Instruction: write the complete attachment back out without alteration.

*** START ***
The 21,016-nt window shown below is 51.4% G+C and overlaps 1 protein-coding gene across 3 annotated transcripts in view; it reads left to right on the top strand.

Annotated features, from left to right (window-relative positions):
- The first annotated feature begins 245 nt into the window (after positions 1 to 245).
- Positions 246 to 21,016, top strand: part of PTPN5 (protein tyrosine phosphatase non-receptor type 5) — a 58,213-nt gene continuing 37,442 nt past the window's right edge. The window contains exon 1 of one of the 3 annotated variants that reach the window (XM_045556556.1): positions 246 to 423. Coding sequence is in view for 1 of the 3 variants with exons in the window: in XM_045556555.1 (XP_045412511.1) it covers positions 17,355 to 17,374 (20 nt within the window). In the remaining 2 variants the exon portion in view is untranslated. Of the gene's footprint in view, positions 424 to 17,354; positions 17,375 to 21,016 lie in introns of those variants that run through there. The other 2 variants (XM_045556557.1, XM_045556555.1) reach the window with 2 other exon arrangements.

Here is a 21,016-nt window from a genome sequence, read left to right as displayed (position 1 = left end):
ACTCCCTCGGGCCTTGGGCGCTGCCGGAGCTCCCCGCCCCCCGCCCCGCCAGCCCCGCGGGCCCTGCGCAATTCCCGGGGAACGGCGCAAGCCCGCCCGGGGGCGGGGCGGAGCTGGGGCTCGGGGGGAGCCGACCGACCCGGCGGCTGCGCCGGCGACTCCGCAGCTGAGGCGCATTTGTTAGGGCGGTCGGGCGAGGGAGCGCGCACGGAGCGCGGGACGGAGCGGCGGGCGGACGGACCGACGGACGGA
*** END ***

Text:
The 21,016-nt window shown below is 51.4% G+C and overlaps 1 protein-coding gene across 3 annotated transcripts in view; it reads left to right on the top strand.

Annotated features, from left to right (window-relative positions):
- The first annotated feature begins 245 nt into the window (after positions 1 to 245).
- Positions 246 to 21,016, top strand: part of PTPN5 (protein tyrosine phosphatase non-receptor type 5) — a 58,213-nt gene continuing 37,442 nt past the window's right edge. The window contains exon 1 of one of the 3 annotated variants that reach the window (XM_045556556.1): positions 246 to 423. Coding sequence is in view for 1 of the 3 variants with exons in the window: in XM_045556555.1 (XP_045412511.1) it covers positions 17,355 to 17,374 (20 nt within the window). In the remaining 2 variants the exon portion in view is untranslated. Of the gene's footprint in view, positions 424 to 17,354; positions 17,375 to 21,016 lie in introns of those variants that run through there. The other 2 variants (XM_045556557.1, XM_045556555.1) reach the window with 2 other exon arrangements.

Here is a 21,016-nt window from a genome sequence, read left to right as displayed (position 1 = left end):
ACTCCCTCGGGCCTTGGGCGCTGCCGGAGCTCCCCGCCCCCCGCCCCGCCAGCCCCGCGGGCCCTGCGCAATTCCCGGGGAACGGCGCAAGCCCGCCCGGGGGCGGGGCGGAGCTGGGGCTCGGGGGGAGCCGACCGACCCGGCGGCTGCGCCGGCGACTCCGCAGCTGAGGCGCATTTGTTAGGGCGGTCGGGCGAGGGAGCGCGCACGGAGCGCGGGACGGAGCGGCGGGCGGACGGACCGACGGACGGA